Public employee unions defy Supreme Court
In June, the Supreme Court issued a ruling that banned public employee unions form collecting fees from non-union members. The decision sent shock waves through union headquarters across the country. No longer would they be able to reap hundreds of millions of dollars per year from non-members -- money the unions could and did use to further their political agendas.
But it appears some unions are ignoring the Court's decision, with the help of state governments:
Take the Service Employees International Union (SEIU), Local 521, a San Jose–based group representing some 40,000 workers in California's Central Valley. It has exclusive collective bargaining rights for workers in the Santa Clara Valley Transportation Authority (SCTA). Like most unions in the pre-Janus days, its contract requires SCVTA employees to pay dues even if they do not choose to join the union, though non-members pay a lower cost "agency fee" instead of full dues.
Those "agency fee" payments were the centerpiece of the Supreme Court's ruling in Janus v. American Federation of State, County and Municipal Employees. The court held that unions can no longer collect those fees from non-members.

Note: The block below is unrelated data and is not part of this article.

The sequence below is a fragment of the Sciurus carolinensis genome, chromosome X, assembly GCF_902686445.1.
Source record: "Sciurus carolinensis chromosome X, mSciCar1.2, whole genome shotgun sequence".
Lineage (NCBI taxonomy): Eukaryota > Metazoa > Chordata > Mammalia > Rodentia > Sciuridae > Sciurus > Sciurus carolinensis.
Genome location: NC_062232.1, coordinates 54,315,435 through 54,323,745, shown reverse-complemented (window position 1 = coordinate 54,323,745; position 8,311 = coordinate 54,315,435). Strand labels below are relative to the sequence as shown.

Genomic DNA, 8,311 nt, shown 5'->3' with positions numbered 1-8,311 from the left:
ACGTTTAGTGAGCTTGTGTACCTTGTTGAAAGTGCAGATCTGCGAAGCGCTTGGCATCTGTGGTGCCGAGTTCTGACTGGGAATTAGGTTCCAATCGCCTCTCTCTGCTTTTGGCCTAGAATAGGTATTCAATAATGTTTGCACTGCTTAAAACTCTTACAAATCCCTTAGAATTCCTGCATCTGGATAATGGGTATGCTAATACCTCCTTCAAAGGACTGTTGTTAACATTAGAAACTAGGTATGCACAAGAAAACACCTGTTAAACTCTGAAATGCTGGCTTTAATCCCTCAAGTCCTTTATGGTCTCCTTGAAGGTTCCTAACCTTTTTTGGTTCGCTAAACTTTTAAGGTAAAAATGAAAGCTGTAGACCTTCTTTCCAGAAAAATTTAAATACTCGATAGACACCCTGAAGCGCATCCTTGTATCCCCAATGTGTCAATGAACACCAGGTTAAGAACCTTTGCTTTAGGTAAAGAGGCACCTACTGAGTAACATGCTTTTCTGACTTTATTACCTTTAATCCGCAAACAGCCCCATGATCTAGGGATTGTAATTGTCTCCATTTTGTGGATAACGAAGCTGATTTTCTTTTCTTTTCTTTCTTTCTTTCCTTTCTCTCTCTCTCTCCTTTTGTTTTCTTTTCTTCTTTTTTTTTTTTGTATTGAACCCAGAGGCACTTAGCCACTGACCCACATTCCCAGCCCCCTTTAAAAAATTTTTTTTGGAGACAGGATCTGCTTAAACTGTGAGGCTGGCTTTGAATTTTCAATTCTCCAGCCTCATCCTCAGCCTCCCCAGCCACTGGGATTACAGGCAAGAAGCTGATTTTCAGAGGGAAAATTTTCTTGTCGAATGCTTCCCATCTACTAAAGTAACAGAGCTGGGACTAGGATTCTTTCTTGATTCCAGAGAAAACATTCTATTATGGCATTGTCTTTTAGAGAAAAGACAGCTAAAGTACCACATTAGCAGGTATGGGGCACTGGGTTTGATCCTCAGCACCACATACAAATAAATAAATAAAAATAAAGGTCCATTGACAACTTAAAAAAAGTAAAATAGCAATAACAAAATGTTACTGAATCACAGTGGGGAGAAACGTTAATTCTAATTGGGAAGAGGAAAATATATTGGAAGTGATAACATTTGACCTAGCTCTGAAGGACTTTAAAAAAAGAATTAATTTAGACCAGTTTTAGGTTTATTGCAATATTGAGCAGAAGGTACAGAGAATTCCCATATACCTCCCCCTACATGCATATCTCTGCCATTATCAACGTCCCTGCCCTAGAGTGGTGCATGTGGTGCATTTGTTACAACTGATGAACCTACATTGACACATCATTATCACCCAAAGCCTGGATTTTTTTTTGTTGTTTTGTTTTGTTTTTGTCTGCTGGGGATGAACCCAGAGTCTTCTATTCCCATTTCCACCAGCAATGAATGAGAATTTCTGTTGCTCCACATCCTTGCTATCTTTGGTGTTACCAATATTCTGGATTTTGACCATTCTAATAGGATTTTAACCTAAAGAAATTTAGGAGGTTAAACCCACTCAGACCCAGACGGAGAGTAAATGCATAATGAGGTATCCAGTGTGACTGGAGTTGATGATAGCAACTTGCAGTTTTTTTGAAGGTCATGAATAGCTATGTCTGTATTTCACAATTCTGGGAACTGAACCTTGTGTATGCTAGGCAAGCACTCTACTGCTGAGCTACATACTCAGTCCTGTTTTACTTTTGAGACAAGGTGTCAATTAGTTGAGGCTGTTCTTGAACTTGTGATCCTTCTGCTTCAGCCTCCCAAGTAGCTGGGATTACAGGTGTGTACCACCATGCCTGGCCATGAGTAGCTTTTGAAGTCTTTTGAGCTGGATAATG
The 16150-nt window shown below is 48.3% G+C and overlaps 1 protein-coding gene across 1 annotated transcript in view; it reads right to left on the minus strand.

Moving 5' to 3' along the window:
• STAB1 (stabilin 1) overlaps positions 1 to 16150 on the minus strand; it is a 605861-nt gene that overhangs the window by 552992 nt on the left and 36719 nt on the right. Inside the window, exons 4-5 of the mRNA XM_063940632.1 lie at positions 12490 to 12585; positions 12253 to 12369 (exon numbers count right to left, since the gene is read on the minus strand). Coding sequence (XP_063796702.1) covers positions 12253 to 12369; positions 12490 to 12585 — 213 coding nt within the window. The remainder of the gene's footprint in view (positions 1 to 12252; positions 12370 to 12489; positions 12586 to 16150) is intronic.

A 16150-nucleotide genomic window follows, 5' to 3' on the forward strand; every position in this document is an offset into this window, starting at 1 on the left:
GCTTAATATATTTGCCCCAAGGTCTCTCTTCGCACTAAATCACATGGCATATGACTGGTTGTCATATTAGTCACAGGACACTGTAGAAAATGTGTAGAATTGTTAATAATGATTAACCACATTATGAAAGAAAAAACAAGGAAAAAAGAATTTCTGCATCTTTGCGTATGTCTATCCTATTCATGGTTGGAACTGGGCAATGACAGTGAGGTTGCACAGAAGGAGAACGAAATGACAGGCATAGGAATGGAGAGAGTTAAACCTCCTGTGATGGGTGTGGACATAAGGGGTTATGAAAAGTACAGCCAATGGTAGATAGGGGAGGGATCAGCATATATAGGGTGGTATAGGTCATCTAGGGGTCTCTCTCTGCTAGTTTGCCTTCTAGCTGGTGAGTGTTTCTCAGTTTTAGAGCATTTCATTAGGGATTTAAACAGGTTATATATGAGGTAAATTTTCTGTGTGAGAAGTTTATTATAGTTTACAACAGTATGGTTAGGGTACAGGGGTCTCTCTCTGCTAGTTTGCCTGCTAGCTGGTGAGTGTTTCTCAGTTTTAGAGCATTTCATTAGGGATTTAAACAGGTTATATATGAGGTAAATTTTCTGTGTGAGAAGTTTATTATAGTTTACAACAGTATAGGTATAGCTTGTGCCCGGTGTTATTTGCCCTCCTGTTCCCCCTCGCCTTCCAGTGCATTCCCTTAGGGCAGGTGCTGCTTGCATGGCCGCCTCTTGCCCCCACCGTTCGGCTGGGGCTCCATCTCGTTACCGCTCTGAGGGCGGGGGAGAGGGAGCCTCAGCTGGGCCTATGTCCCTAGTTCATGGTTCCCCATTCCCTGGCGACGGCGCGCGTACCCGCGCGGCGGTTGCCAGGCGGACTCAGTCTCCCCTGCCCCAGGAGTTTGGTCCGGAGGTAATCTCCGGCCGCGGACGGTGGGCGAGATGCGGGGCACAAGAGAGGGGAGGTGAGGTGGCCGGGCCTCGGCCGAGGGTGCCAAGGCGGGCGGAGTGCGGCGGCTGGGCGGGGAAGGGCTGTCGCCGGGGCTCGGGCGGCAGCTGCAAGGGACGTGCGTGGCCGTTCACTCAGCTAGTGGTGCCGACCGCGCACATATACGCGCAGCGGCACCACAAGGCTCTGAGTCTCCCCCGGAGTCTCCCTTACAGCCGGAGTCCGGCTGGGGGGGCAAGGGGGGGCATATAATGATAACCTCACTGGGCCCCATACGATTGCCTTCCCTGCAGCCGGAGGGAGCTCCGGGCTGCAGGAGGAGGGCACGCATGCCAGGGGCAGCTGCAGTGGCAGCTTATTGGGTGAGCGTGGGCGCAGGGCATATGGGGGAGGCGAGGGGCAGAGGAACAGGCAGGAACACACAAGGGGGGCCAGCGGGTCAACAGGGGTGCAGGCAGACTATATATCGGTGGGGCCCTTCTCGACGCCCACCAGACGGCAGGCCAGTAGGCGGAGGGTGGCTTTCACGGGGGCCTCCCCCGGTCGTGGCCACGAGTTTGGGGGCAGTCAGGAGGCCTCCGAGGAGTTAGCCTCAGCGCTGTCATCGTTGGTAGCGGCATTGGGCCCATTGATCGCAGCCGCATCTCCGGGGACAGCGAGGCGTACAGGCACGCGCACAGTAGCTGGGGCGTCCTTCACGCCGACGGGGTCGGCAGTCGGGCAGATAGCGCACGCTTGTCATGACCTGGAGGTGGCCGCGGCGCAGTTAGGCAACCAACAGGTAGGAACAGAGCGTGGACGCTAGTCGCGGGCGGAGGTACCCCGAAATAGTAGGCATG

"Public employees are forced to subsidize a union, even if they choose not to join and strongly object to the positions the union takes in collective bargaining and related activities," Justice Samuel Alito wrote for the majority. "We conclude that this arrangement violates the free speech rights of nonmembers by compelling them to subsidize private speech on matters of substantial public concern."
Yet for some reason, SEIU Local 521 is still collecting agency fees from SCVTA employees. William Hough, for example, has worked at the SCVTA since 2005 but refrained from joining the union. Now he's the lead plaintiff in a class action suit seeking to stop the union from collecting those fees without nonmembers' consent. He also wants a refund of all agency fees previously collected.
According to Ballotpedia, California's legislature is approving bills to shield its public sector unions from lawsuits -- including ones already filed in court.
This tells us the unions, and their political allies, aren't going to take the Supreme Court ruling lying down. They are going to fight on because of the amount of money -- and political power -- at stake. Some may call this a form of resistance. We think it's more of a lawless cash grab.